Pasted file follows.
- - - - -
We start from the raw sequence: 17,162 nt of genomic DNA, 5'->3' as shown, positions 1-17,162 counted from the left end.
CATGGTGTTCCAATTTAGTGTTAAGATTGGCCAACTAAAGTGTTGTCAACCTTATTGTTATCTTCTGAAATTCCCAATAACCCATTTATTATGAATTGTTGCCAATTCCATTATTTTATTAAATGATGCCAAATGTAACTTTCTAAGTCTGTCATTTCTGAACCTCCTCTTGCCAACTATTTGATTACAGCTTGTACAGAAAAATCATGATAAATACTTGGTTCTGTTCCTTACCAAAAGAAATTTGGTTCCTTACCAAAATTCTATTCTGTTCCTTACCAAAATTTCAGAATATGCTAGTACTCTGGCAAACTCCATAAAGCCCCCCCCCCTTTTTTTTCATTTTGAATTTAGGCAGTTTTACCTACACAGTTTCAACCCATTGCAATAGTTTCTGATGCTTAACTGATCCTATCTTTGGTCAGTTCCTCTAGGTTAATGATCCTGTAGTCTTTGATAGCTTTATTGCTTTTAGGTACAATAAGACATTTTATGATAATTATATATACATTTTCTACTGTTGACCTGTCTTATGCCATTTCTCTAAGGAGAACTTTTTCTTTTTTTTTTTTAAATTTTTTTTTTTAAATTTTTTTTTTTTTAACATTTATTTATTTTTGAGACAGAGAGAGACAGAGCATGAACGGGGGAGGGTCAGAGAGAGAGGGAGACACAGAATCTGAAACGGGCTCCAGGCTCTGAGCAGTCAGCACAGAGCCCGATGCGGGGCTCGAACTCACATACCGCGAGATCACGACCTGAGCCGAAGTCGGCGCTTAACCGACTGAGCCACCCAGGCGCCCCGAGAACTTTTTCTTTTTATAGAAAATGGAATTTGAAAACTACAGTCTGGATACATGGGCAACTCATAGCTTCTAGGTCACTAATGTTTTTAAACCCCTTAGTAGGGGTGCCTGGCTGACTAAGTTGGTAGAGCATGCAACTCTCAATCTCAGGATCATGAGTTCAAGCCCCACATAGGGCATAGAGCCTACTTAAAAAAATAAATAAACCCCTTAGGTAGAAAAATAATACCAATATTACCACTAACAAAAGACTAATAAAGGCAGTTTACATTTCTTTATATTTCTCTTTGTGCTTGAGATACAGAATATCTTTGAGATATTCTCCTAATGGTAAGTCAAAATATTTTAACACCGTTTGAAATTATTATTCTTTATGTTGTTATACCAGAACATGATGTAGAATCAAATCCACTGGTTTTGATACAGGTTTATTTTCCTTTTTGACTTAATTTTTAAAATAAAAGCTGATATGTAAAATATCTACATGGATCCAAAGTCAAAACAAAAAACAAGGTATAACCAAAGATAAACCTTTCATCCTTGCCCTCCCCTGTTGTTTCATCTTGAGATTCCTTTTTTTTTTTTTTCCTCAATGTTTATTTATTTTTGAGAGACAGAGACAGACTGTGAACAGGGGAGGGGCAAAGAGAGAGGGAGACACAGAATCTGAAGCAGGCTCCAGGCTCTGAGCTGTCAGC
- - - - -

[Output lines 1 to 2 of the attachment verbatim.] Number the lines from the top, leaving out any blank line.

We start from the raw sequence: 17,162 nt of genomic DNA, 5'->3' as shown, positions 1-17,162 counted from the left end.
CATGGTGTTCCAATTTAGTGTTAAGATTGGCCAACTAAAGTGTTGTCAACCTTATTGTTATCTTCTGAAATTCCCAATAACCCATTTATTATGAATTGTTGCCAATTCCATTATTTTATTAAATGATGCCAAATGTAACTTTCTAAGTCTGTCATTTCTGAACCTCCTCTTGCCAACTATTTGATTACAGCTTGTACAGAAAAATCATGATAAATACTTGGTTCTGTTCCTTACCAAAAGAAATTTGGTTCCTTACCAAAATTCTATTCTGTTCCTTACCAAAATTTCAGAATATGCTAGTACTCTGGCAAACTCCATAAAGCCCCCCCCCCTTTTTTTTCATTTTGAATTTAGGCAGTTTTACCTACACAGTTTCAACCCATTGCAATAGTTTCTGATGCTTAACTGATCCTATCTTTGGTCAGTTCCTCTAGGTTAATGATCCTGTAGTCTTTGATAGCTTTATTGCTTTTAGGTACAATAAGACATTTTATGATAATTATATATACATTTTCTACTGTTGACCTGTCTTATGCCATTTCTCTAAGGAGAACTTTTTCTTTTTTTTTTTTAAATTTTTTTTTTTAAATTTTTTTTTTTTTAACATTTATTTATTTTTGAGACAGAGAGAGACAGAGCATGAACGGGGGAGGGTCAGAGAGAGAGGGAGACACAGAATCTGAAACGGGCTCCAGGCTCTGAGCAGTCAGCACAGAGCCCGATGCGGGGCTCGAACTCACATACCGCGAGATCACGACCTGAGCCGAAGTCGGCGCTTAACCGACTGAGCCACCCAGGCGCCCCGAGAACTTTTTCTTTTTATAGAAAATGGAATTTGAAAACTACAGTCTGGATACATGGGCAACTCATAGCTTCTAGGTCACTAATGTTTTTAAACCCCTTAGTAGGGGTGCCTGGCTGACTAAGTTGGTAGAGCATGCAACTCTCAATCTCAGGATCATGAGTTCAAGCCCCACATAGGGCATAGAGCCTACTTAAAAAAATAAATAAACCCCTTAGGTAGAAAAATAATACCAATATTACCACTAACAAAAGACTAATAAAGGCAGTTTACATTTCTTTATATTTCTCTTTGTGCTTGAGATACAGAATATCTTTGAGATATTCTCCTAATGGTAAGTCAAAATATTTTAACACCGTTTGAAATTATTATTCTTTATGTTGTTATACCAGAACATGATGTAGAATCAAATCCACTGGTTTTGATACAGGTTTATTTTCCTTTTTGACTTAATTTTTAAAATAAAAGCTGATATGTAAAATATCTACATGGATCCAAAGTCAAAACAAAAAACAAGGTATAACCAAAGATAAACCTTTCATCCTTGCCCTCCCCTGTTGTTTCATCTTGAGATTCCTTTTTTTTTTTTTTCCTCAATGTTTATTTATTTTTGAGAGACAGAGACAGACTGTGAACAGGGGAGGGGCAAAGAGAGAGGGAGACACAGAATCTGAAGCAGGCTCCAGGCTCTGAGCTGTCAGC